You did it, you made it to a new week. It’s Monday, February 12, 2024, and this is The Morning Shift, your daily roundup of the top automotive headlines from around the world, in one place. Here are the important stories you need to know.
1st Gear: Tesla made $1.8 billion selling EV credits
Electric vehicle makers in the U.S. haven’t been having the best time in recent months. Ford announced it lost billions through its EV arm last year, GM is making a pivot back to hybrid models while EV sales struggle to ramp up and Honda has canned plans to co-develop new electric models. All that is playing into the hands of Tesla, which has found a way to rake in billions through the misfortunes of other companies.
Since 2009, Tesla has had a tidy little side hustle selling the regulatory credits it collects for shifting relatively huge numbers of EVs in markets like China, Europe and California. The company earns the credits selling EVs and then sells them to automakers whose current lineup exceeds emission rules set out in certain territories. This business has proven quite lucrative for Tesla, as Automotive News explains:
The Elon Musk-led manufacturer generated $1.79 billion in regulatory credit revenue last year, an annual filing showed last week. That brought the cumulative total Tesla has raked in since 2009 to almost $9 billion.
Three and a half years ago, Tesla’s chief financial officer said he expected the revenue to gradually dissipate.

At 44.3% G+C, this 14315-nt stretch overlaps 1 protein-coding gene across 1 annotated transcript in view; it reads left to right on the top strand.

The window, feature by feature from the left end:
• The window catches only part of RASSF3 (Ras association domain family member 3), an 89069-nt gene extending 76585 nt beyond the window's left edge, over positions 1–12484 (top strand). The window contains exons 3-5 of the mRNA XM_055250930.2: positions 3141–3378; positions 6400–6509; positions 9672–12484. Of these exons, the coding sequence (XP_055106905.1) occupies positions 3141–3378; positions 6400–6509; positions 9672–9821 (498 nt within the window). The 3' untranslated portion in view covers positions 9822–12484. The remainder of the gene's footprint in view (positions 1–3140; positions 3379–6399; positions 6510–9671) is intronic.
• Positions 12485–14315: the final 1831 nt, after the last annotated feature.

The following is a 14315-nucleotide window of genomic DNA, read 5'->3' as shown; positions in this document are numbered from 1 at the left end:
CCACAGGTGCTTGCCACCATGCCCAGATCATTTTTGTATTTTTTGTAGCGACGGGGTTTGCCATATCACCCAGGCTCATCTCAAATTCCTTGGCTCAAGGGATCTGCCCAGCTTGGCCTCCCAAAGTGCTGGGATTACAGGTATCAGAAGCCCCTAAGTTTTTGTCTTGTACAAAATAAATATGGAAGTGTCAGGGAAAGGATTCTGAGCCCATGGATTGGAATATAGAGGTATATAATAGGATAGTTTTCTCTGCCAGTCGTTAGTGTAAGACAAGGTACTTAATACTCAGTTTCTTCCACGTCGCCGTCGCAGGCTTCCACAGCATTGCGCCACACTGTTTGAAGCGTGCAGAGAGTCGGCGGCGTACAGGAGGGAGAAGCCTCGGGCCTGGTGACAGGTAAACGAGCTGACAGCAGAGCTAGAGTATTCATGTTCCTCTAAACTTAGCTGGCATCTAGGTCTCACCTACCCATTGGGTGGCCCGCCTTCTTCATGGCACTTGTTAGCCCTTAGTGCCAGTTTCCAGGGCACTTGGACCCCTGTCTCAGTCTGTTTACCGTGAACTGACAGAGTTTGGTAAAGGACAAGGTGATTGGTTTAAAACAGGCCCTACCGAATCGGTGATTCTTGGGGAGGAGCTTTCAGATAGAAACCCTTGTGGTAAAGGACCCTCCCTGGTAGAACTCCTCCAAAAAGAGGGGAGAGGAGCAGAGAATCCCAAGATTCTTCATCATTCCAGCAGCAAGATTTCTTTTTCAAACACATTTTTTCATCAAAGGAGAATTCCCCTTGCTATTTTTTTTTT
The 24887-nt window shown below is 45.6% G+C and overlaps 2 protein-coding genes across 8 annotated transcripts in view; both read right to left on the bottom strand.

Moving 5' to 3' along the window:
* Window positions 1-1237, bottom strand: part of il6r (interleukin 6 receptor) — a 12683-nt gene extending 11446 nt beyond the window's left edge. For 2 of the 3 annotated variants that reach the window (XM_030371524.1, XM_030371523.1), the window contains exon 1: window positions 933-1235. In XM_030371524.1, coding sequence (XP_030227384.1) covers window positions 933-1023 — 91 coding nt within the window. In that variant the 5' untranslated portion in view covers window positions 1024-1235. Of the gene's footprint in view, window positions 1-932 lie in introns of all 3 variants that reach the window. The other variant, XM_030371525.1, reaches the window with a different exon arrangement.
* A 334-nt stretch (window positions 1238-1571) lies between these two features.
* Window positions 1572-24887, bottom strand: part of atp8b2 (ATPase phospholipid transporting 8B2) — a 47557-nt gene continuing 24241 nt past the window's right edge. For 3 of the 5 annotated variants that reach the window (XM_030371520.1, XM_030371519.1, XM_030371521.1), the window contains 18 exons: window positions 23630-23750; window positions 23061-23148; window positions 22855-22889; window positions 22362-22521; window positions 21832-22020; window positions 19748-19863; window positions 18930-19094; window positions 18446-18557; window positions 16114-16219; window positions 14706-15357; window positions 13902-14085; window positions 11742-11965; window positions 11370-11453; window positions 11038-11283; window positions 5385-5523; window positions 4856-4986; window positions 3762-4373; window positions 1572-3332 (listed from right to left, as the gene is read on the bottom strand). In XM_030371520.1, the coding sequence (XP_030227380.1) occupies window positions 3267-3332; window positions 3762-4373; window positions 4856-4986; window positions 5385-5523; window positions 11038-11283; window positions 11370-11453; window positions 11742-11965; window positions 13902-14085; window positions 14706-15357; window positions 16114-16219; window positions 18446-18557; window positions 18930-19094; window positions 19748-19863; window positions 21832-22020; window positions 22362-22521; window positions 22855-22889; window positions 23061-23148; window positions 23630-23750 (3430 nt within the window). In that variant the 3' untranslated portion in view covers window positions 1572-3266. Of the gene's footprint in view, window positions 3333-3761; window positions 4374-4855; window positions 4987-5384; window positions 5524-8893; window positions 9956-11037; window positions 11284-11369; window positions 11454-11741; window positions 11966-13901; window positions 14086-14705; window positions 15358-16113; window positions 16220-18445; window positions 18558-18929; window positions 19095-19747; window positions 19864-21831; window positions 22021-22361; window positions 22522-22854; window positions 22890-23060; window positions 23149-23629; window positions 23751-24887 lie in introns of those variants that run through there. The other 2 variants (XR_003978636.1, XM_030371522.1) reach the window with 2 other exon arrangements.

“We don’t manage the business with the assumption that regulatory credits will contribute in a significant way to the future,” then-CFO Zachary Kirkhorn said during a July 2020 earnings call. “It will continue for some period of time, but eventually this stream of regulatory credits will reduce.”
However, Tesla’s income from selling these credits doesn’t seem to be reducing. In fact, while Automotive News reports that the company raked in $1.58 billion selling regulatory credits in 2020, that figure surpassed $1.7 billion in both 2022 and 2023.
What’s more, as earning the credits has “little to no incremental cost” for Tesla, these sales are pretty much pure profit, reports Automotive News.
2nd Gear: Nissan value drops as sales struggle
Automakers around the world are looking to China as the next booming market to try and capitalize on. However, for Nissan, competition from local brands and struggles in the region have hit sales, hit profits and taken $1.8 billion off the company’s market value.
According to a report from Reuters, the Japanese automaker slashed sales estimates and cut quarterly earnings that “undershot expectations by a large margin” as it faces struggles in the world’s largest car market. The site explains:
The emergence of fast-growing, Chinese brands such as BYD (002594.SZ), opens new tab that have rolled out affordable electric cars tailor-made for younger Chinese drivers has led to a steady loss of market share for foreign rivals in the world’s biggest auto market.
The stakes are, however, arguably greater for Nissan, which until 2022 counted China as its largest market. It has also struggled to fully recover after years of internal turmoil sparked by the arrest and downfall of former Chairman Carlos Ghosn.
Compared to rivals Toyota Motor (7203.T), opens new tab and Honda Motor (7267.T), opens new tab, Nissan is the “most vulnerable” in China where it has less brand equity and brand value, said James Hong, head of mobility research at Macquarie.